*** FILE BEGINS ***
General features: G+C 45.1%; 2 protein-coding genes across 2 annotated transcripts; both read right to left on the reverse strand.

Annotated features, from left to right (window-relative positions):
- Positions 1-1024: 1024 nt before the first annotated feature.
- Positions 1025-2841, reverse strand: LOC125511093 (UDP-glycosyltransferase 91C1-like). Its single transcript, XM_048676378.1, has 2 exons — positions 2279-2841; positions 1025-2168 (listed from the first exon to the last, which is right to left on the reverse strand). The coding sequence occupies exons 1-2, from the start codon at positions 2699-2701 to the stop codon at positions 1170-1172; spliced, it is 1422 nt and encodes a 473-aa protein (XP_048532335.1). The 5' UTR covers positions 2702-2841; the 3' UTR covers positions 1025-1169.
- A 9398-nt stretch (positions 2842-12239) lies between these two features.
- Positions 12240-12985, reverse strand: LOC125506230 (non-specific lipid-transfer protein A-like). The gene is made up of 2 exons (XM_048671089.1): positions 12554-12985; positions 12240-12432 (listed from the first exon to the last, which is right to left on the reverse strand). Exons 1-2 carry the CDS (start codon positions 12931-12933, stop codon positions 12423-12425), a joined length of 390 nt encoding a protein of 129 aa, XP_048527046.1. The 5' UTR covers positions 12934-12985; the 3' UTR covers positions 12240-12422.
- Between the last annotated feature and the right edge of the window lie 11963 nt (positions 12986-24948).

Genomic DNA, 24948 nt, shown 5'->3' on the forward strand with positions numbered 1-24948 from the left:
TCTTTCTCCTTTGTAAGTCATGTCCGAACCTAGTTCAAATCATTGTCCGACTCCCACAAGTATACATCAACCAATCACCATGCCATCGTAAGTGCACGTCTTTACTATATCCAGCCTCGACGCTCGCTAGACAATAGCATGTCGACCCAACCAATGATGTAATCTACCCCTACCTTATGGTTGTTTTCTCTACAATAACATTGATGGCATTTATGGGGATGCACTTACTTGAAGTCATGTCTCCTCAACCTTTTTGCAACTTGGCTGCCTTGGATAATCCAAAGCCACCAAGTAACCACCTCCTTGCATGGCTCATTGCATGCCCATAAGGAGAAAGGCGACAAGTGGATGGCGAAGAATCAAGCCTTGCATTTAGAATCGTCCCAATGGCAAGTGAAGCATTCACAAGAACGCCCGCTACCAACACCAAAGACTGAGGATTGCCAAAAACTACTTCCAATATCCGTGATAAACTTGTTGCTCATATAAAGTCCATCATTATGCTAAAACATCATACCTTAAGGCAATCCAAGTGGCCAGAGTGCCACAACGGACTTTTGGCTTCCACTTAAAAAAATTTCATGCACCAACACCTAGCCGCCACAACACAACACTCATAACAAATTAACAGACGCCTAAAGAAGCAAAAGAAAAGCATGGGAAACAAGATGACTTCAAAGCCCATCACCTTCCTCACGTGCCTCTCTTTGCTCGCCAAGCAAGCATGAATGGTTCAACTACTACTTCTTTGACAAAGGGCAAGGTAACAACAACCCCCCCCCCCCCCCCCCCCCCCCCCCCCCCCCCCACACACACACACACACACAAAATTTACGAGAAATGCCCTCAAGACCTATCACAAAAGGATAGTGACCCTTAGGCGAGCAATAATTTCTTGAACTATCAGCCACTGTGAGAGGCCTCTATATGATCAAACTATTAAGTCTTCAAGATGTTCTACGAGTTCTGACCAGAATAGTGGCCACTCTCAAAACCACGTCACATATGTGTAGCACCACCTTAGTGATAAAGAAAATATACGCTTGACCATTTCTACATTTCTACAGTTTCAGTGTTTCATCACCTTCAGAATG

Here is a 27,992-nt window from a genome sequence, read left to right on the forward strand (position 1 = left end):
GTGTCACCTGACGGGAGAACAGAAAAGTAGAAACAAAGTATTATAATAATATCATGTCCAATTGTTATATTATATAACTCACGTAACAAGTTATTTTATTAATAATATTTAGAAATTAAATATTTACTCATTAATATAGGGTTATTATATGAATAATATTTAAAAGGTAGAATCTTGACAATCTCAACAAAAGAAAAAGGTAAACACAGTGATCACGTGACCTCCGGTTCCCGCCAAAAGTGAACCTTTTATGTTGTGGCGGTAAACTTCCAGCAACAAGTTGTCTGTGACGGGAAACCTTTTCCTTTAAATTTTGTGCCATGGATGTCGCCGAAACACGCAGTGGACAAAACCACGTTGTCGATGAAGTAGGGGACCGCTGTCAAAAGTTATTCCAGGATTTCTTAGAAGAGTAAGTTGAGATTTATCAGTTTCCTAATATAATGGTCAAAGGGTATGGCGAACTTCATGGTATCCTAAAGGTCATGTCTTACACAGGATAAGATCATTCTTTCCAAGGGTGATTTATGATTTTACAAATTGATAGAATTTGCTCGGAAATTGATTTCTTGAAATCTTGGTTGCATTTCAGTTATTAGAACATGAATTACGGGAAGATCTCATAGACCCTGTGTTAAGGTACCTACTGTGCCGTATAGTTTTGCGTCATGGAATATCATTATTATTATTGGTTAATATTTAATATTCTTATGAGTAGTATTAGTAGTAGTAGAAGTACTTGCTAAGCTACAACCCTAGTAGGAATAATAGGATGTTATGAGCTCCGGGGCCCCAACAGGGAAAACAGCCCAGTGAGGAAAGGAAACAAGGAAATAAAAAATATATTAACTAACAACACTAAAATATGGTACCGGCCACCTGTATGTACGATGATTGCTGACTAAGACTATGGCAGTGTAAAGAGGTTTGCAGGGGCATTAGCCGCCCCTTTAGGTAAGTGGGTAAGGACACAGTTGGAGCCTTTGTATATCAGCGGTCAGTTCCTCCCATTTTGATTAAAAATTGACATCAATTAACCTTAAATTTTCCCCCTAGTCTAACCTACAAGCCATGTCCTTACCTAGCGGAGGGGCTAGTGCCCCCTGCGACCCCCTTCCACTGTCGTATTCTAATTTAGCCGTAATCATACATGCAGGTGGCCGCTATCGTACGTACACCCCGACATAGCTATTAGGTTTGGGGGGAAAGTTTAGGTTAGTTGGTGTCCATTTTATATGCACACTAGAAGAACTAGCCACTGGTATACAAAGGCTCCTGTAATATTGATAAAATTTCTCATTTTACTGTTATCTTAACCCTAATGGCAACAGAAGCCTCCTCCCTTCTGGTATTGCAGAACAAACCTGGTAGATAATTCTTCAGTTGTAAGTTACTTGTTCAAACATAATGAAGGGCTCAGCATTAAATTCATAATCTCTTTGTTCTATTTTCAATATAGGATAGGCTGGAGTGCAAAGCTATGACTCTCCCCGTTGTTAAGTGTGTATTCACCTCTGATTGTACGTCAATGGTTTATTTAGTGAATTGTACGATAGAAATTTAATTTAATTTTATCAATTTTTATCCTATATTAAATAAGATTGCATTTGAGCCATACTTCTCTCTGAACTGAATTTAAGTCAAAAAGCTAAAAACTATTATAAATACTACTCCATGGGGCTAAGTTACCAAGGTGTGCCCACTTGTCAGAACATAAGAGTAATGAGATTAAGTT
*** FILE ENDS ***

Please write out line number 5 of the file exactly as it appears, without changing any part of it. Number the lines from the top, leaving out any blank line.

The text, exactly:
- A 9398-nt stretch (positions 2842-12239) lies between these two features.